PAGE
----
Annotation Markup in DocBook V5.0

Volume 8, Issue 134; 17 Oct 2005; last modified 08 Oct 2010

Closing the loop on DocBook annotation markup.

As the design has evolved, I've written several essays on annotations. The design finally selected by the DocBook TC uses two elements: alt and annotation.

The alt element is for inline annotations, often rendered as “tooltip” text in the browser (title attributes on HTML elements). An alt element applies to its parent. The annotation for the abbreviation “HTML” is accomplished like this:

<abbrev>HTML<alt>Hypertext Markup Language</alt></abbrev>

The annotation element is for longer, “block” annotations. After much discussion about how an annotation relates to its parent, we decided it doesn't: that is, the context in which an annotation appears has nothing to do with its placement or the element(s) to which it applies.

Instead, elements can either point to relevant annotations with a new common attributeCommon attributes are those that appear on every DocBook element; see The Definitive Guide for a list of common attributes in DocBook V5.0.: annotations, or annotations can point to the element(s) to which they apply with an annotates attribute. Here's the annotations attribute in action:

<para>Instead, elements can either point to relevant annotations with
a new <phrase annotations="common.attr">common attribute</phrase>:
<tag class="attribute">annotations</tag>, or <tag>annotation</tag>s
can point to the element(s) to which they apply with an <tag
class="attribute">annotates</tag> attribute. Here's the
<tag class="attribute">annotations</tag> attribute in action:</para>

<annotation xml:id="common.attr">
<title>Common Attributes</title>
<para>Common attributes are those that appear on every DocBook
element; see
<link xlink:href="http://docbook.org/tdg5/en/html/ref-elements.html#common.attributes">The Definitive Guide</link> for a list of common attributes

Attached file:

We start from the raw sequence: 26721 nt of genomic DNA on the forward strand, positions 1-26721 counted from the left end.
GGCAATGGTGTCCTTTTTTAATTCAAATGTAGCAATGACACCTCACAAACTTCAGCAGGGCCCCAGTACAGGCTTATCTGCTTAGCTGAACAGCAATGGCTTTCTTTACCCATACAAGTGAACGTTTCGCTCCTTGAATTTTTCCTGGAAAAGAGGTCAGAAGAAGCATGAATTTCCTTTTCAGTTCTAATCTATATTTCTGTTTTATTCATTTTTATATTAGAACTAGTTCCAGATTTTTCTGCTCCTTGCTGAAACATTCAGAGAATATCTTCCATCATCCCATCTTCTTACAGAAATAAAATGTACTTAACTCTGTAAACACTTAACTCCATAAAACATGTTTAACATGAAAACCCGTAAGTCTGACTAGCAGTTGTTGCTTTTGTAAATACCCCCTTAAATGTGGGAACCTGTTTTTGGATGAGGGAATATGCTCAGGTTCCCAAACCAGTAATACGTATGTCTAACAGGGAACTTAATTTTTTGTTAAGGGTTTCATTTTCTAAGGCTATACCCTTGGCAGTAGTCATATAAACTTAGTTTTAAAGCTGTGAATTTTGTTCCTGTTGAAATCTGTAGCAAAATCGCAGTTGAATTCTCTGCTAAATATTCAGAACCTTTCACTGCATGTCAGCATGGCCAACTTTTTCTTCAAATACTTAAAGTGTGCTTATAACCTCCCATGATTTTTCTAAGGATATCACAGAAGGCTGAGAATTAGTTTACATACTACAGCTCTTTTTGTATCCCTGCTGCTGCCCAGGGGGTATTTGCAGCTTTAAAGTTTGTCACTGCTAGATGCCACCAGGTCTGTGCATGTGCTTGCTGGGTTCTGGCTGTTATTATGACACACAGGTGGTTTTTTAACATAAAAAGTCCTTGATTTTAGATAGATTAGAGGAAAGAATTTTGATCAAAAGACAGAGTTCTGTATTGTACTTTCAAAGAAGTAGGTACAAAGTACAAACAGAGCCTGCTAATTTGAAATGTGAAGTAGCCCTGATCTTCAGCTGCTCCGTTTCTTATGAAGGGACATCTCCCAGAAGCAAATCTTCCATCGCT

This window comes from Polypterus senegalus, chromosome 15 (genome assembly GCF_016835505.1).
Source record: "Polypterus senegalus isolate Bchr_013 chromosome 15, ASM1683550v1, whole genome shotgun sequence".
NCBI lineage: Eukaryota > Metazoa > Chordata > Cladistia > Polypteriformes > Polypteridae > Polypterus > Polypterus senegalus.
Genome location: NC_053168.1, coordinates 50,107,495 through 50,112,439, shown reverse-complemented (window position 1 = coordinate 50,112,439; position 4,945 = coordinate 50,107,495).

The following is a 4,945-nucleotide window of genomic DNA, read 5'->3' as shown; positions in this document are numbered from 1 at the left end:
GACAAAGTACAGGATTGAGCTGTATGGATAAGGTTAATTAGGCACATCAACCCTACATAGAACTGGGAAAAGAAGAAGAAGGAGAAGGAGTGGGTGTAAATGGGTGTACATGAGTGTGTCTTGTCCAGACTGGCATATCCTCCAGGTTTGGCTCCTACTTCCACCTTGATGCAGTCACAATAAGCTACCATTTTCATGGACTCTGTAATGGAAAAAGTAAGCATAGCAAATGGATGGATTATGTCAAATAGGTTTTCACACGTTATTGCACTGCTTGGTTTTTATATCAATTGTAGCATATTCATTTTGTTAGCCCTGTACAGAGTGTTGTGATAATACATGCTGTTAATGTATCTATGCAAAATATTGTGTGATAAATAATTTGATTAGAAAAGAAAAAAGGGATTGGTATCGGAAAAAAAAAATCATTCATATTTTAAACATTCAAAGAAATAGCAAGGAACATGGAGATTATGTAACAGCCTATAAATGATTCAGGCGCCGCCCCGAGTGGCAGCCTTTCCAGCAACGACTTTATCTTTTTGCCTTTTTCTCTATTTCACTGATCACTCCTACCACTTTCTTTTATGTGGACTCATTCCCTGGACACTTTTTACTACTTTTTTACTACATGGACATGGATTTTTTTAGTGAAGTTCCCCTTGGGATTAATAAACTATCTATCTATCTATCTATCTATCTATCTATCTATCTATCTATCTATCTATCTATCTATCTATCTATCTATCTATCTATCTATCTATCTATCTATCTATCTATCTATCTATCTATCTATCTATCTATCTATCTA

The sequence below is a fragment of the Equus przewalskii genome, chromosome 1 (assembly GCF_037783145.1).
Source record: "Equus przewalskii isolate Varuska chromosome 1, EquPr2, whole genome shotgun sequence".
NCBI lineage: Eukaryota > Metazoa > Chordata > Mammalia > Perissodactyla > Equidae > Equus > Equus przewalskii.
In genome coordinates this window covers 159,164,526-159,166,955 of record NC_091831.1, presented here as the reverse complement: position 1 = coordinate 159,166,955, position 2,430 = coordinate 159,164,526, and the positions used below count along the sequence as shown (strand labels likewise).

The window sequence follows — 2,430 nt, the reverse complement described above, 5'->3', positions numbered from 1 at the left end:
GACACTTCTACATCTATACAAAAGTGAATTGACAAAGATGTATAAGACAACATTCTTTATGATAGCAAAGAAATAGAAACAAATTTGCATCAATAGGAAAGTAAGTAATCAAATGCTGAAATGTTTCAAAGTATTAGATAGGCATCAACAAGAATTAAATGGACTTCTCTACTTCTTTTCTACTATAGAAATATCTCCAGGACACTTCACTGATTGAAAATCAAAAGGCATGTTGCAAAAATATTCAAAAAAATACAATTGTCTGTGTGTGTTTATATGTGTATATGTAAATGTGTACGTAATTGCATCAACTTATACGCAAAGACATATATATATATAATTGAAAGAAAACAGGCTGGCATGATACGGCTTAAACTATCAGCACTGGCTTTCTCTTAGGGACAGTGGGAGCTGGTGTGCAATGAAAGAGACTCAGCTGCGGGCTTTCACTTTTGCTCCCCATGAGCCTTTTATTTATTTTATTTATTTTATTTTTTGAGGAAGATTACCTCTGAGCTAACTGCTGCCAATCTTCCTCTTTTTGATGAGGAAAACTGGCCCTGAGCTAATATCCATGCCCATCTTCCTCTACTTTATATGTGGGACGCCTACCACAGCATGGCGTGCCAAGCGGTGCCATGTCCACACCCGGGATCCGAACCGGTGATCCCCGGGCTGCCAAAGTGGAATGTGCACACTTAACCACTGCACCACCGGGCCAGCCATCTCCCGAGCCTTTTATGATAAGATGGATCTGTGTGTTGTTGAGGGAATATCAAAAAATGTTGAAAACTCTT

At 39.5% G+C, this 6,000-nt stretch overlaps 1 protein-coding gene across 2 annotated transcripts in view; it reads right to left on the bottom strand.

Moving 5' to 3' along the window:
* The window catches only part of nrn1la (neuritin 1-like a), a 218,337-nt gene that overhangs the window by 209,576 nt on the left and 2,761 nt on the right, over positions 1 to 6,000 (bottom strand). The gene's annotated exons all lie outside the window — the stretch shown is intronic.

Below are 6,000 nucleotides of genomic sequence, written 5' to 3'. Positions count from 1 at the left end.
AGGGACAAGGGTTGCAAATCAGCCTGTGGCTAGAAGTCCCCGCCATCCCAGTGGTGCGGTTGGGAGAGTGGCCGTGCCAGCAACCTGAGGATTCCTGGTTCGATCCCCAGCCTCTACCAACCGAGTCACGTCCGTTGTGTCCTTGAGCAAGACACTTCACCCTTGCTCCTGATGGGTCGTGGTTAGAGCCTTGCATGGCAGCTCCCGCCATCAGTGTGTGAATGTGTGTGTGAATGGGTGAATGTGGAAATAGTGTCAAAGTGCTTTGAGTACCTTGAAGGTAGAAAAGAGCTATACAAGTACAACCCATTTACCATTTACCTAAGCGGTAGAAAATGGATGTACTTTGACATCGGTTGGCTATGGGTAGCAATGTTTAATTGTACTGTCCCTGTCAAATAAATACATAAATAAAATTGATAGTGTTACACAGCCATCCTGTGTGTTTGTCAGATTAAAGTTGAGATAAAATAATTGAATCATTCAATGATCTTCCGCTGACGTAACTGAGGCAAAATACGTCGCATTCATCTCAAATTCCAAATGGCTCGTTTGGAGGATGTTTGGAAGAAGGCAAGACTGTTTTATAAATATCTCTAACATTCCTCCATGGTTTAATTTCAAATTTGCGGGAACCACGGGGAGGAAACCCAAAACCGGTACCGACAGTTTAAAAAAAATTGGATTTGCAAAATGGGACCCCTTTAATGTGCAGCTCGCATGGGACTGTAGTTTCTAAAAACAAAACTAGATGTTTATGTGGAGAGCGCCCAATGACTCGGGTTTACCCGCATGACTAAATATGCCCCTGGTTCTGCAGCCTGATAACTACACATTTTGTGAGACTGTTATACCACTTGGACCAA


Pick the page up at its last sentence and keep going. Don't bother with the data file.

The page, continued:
in DocBook V5.0.</para>
</annotation>

This makes the processing expectations of annotation a little hairy and I think it's fair to say that they're still a little bit experimental. But that looks like the final design and it's not too hard to support in XSLT 2.0.

I've updated the markup in all the essays on this site that use annotations and preserved the “popup” nature of their display. For the stock (XSLT 2.0) stylesheets, I've selected something slightly simpler for the time being. Rather than incorporate all the popup machinery, I simply put the annotations into the text as divs where they are referenced and use a small amount of Javascript to toggle the display property of the division.

Comments

Why not use Ruby for inline annotations? It is part of the XHTML 1.x namespace...

—Posted by Anne van Kesteren on 17 Oct 2005 @ 05:09 UTC #

I suppose (some) alt elements could be implemented with Ruby for HTML. Do modern browsers support Ruby?

—Posted by Norman Walsh on 17 Oct 2005 @ 10:35 UTC #

According to http://en.wikipedia.org/wiki/Ruby_characters: "Ruby markup is partially supported by Microsoft Internet Explorer (5.0+) for Windows and Macintosh, but is not supported by Mozilla, Firefox, Safari/Konqueror or Opera."

Although Ruby is supposed to be part of XHTML 1.1, I don't know if it's support is mainstream enough for this yet.

It also looks like Ruby would work for inlines, but I don't know about block level...

--Scott
—Posted by Scott Hudson on 18 Oct 2005 @ 02:38 UTC #

Why is alt done as an element as opposed to an attribute?

Where is an Annotation element expected to be placed in the tree? I realize it is not a child of the parent, but surely one is not expected to go through the whole tree for annotations, it would make sense if they were confined to one part of the tree.

—Posted by Bryan Rasmussen on 19 Oct 2005 @ 07:13 UTC #